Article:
Library assistants compile records, sort and shelve books and issue and receive library materials, according to CareerPlanner.com. These library materials might include slides and films in addition to books. Library assistants might be given other titles such as library branch clerk, bookmobile clerk or department library clerk. These professionals must meet various skills requirements to succeed in this field.
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Library assistants sort books, periodicals and other items based on their classification code and return these items to shelves, files or other storage areas. They also look for publications for patrons, direct them to standard references and issue identification cards to new borrowers. In addition, library assistants answer inquiries from patrons via telephone and in person and refer borrowers requiring professional assistance to the librarian. They might even help patrons with computer searches at the library. Some help patrons with microfiche and microfilm readers and maintain or issue audiovisual equipment such as videocassette players or projectors. These individuals additionally might handle interlibrary loan requests and retrieve information from computer databases, according to the U.S. Department of Labor's Bureau of Labor Statistics. When issuing books to patrons, they record due dates and record the transactions in the library database as well.
Library assistants inspect returned books for damage and scan them to record their return. They receive overdue fines and verify due dates. Electronic circulation systems automatically generate overdue notices, and they review these notices for accuracy before sending them out. Library assistants might repair books using mending tape or paste or place plastic covers on new books. In addition, they might prepare volumes for binding. Library assistants also might help plan events such as used-book sales or design informational posters for patrons. They additionally might operate bookmobiles--trucks stocked with books that deliver library materials to places such as schools, nursing homes and apartment complexes.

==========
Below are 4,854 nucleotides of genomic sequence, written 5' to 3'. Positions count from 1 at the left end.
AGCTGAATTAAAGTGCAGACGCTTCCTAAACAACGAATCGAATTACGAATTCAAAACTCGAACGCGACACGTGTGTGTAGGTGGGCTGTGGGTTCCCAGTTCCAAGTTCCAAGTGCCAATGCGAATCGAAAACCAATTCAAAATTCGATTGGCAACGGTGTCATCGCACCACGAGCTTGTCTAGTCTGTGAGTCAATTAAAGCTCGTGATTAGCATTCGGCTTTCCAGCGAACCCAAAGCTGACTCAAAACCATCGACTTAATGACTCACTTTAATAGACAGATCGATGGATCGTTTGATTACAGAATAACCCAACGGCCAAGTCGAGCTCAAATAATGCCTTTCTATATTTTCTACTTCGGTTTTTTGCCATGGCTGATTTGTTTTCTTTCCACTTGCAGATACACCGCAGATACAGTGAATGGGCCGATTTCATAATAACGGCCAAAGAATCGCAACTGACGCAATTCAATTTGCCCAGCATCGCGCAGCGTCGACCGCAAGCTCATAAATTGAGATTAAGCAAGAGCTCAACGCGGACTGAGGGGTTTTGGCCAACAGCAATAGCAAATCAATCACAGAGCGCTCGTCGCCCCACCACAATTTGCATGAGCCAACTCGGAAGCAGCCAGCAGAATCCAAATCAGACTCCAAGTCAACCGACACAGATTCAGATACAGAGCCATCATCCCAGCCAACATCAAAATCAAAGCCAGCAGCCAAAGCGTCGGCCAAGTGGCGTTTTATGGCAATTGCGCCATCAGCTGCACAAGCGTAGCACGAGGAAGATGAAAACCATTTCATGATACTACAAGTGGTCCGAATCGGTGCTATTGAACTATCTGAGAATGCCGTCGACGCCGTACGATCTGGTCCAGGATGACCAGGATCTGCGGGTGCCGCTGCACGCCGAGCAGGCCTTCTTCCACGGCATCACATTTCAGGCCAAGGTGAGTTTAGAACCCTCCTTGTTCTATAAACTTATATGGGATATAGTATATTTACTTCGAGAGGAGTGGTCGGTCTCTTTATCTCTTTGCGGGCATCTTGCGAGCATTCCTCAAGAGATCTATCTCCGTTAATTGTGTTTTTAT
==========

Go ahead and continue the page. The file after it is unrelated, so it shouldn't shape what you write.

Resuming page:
Library assistants can find employment in various areas such as special libraries maintained by government agencies, law firms, advertising agencies or corporations. These assistants also can work for research laboratories, medical centres, museums, professional societies, schools, colleges and public libraries. A majority of library assistants work part time. Those who prepare library materials might sit at desks or computer terminals for long periods and can develop headaches or eyestrain. While those who work in schools usually work regular school hours, those who work at universities or public libraries might have to work evenings, weekends and some holidays.
Library assistants usually must have a high school diploma or GED, but libraries also might hire high school students for these positions. No formal postsecondary training is expected. While some employers hire library assistants with experience in other clerical jobs, others train inexperienced workers on the job. Because nearly all libraries are computerised, library assistants must be familiar with computers, online library systems and circulation systems.
Employment of library technicians and assistants is projected to climb about 10 per cent from 2008 to 2018, according to the Bureau of Labor Statistics. Opportunities are strong for library assistants because many workers leave these jobs for higher pay or full-time work and must be replaced. Library assistants earned median hourly wages of £7.0 in May 2008, reports the Bureau of Labor Statistics.
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